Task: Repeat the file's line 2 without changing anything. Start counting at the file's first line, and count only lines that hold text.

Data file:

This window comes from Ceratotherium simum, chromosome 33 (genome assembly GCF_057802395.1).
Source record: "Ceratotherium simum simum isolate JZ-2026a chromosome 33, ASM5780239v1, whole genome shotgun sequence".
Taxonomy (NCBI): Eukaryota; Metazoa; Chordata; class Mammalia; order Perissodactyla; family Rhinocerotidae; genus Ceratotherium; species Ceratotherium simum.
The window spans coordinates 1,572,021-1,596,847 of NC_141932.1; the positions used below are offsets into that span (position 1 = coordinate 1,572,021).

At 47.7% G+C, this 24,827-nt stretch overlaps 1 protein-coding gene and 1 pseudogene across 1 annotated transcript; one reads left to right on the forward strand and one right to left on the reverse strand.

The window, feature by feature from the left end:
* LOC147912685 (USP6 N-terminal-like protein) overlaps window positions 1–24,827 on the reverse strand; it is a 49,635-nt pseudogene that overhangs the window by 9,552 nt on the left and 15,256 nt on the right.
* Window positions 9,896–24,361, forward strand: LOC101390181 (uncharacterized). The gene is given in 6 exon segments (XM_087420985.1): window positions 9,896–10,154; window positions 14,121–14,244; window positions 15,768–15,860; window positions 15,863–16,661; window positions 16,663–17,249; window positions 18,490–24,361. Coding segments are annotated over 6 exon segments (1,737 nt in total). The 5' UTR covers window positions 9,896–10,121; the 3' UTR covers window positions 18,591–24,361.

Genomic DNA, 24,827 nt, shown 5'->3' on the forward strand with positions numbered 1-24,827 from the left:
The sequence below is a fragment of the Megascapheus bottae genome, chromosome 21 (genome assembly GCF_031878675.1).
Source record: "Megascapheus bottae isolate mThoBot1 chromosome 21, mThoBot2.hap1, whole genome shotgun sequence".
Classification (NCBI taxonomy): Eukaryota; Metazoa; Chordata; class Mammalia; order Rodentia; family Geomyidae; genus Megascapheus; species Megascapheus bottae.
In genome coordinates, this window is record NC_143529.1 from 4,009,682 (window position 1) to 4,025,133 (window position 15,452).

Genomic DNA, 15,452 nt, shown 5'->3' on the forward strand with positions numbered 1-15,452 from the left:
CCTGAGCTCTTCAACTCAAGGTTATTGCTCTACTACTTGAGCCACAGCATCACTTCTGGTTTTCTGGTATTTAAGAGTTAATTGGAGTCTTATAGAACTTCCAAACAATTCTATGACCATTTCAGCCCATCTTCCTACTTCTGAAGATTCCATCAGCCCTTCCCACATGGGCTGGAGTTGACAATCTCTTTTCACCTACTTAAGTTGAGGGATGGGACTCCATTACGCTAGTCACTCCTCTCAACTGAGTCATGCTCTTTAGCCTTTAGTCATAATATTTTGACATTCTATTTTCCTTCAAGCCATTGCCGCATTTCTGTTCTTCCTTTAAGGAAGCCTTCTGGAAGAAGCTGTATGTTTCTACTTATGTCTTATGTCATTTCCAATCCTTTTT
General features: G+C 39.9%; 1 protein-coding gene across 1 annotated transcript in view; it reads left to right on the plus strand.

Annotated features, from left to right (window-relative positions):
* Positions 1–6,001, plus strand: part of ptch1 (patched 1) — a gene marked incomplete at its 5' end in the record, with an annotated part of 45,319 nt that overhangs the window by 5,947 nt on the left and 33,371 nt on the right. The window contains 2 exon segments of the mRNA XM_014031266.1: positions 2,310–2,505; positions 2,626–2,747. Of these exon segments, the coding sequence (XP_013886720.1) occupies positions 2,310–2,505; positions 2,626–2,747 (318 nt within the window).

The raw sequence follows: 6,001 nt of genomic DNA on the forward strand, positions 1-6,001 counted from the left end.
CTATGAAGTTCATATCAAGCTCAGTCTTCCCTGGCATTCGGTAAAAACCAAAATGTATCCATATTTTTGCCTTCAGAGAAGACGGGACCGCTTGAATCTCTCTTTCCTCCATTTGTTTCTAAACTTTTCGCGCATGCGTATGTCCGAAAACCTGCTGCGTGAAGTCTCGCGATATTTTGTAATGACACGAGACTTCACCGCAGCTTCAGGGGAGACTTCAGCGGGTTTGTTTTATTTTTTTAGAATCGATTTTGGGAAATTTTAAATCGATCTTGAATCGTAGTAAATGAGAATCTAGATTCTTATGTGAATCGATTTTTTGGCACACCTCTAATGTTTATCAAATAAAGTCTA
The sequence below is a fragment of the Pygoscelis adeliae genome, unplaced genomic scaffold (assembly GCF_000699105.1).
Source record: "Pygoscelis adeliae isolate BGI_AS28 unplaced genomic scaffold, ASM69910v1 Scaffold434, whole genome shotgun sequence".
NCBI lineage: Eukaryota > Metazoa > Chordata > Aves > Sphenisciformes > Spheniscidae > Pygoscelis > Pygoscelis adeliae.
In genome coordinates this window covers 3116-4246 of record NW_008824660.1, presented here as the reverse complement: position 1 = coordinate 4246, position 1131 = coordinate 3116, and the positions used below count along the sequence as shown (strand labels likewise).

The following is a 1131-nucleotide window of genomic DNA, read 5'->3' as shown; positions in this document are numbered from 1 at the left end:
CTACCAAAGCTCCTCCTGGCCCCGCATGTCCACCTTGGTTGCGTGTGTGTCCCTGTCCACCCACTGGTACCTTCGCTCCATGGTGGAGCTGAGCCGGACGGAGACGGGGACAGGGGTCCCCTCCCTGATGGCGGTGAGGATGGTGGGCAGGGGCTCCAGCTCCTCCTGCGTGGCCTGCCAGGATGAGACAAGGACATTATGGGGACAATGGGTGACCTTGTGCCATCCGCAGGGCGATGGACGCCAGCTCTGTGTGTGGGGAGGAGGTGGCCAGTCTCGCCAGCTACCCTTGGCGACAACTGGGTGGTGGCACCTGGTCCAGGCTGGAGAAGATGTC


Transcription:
Source record: "Ceratotherium simum simum isolate JZ-2026a chromosome 33, ASM5780239v1, whole genome shotgun sequence".